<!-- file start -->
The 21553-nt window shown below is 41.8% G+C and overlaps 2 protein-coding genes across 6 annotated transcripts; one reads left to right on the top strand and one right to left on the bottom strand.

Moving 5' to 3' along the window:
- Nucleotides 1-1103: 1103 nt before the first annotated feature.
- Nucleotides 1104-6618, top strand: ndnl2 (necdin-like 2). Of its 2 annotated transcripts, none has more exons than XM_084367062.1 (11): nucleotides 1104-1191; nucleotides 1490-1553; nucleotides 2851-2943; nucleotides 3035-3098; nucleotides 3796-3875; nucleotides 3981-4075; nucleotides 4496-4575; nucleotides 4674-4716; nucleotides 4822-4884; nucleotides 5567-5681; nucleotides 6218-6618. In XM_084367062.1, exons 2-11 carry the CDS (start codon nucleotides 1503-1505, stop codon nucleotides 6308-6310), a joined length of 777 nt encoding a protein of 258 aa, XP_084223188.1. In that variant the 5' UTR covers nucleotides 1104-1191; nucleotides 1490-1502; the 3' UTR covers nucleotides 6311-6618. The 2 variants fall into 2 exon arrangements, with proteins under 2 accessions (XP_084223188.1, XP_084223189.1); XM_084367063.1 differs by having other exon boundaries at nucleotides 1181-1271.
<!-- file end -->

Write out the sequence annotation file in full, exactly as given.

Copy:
The 21553-nt window shown below is 41.8% G+C and overlaps 2 protein-coding genes across 6 annotated transcripts; one reads left to right on the top strand and one right to left on the bottom strand.

Moving 5' to 3' along the window:
- Nucleotides 1-1103: 1103 nt before the first annotated feature.
- Nucleotides 1104-6618, top strand: ndnl2 (necdin-like 2). Of its 2 annotated transcripts, none has more exons than XM_084367062.1 (11): nucleotides 1104-1191; nucleotides 1490-1553; nucleotides 2851-2943; nucleotides 3035-3098; nucleotides 3796-3875; nucleotides 3981-4075; nucleotides 4496-4575; nucleotides 4674-4716; nucleotides 4822-4884; nucleotides 5567-5681; nucleotides 6218-6618. In XM_084367062.1, exons 2-11 carry the CDS (start codon nucleotides 1503-1505, stop codon nucleotides 6308-6310), a joined length of 777 nt encoding a protein of 258 aa, XP_084223188.1. In that variant the 5' UTR covers nucleotides 1104-1191; nucleotides 1490-1502; the 3' UTR covers nucleotides 6311-6618. The 2 variants fall into 2 exon arrangements, with proteins under 2 accessions (XP_084223188.1, XP_084223189.1); XM_084367063.1 differs by having other exon boundaries at nucleotides 1181-1271.